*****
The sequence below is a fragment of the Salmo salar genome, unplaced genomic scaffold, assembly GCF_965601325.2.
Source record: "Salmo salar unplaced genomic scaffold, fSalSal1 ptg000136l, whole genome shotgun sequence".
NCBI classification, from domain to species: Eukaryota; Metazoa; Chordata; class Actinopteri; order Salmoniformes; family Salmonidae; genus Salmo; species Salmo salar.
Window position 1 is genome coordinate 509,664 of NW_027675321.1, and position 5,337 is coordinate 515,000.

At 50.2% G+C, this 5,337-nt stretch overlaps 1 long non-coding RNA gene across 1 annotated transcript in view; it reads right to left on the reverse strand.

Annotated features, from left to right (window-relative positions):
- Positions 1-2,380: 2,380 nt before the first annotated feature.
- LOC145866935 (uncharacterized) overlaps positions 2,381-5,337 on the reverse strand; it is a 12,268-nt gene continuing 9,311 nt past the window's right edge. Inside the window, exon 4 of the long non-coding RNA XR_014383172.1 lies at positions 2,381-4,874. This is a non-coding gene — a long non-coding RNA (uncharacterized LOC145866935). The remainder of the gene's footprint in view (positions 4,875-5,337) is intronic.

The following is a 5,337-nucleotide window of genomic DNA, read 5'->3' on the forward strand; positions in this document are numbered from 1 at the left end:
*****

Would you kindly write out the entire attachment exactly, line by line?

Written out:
The sequence below is a fragment of the Salmo salar genome, unplaced genomic scaffold, assembly GCF_965601325.2.
Source record: "Salmo salar unplaced genomic scaffold, fSalSal1 ptg000136l, whole genome shotgun sequence".
NCBI classification, from domain to species: Eukaryota; Metazoa; Chordata; class Actinopteri; order Salmoniformes; family Salmonidae; genus Salmo; species Salmo salar.
Window position 1 is genome coordinate 509,664 of NW_027675321.1, and position 5,337 is coordinate 515,000.

At 50.2% G+C, this 5,337-nt stretch overlaps 1 long non-coding RNA gene across 1 annotated transcript in view; it reads right to left on the reverse strand.

Annotated features, from left to right (window-relative positions):
- Positions 1-2,380: 2,380 nt before the first annotated feature.
- LOC145866935 (uncharacterized) overlaps positions 2,381-5,337 on the reverse strand; it is a 12,268-nt gene continuing 9,311 nt past the window's right edge. Inside the window, exon 4 of the long non-coding RNA XR_014383172.1 lies at positions 2,381-4,874. This is a non-coding gene — a long non-coding RNA (uncharacterized LOC145866935). The remainder of the gene's footprint in view (positions 4,875-5,337) is intronic.

The following is a 5,337-nucleotide window of genomic DNA, read 5'->3' on the forward strand; positions in this document are numbered from 1 at the left end: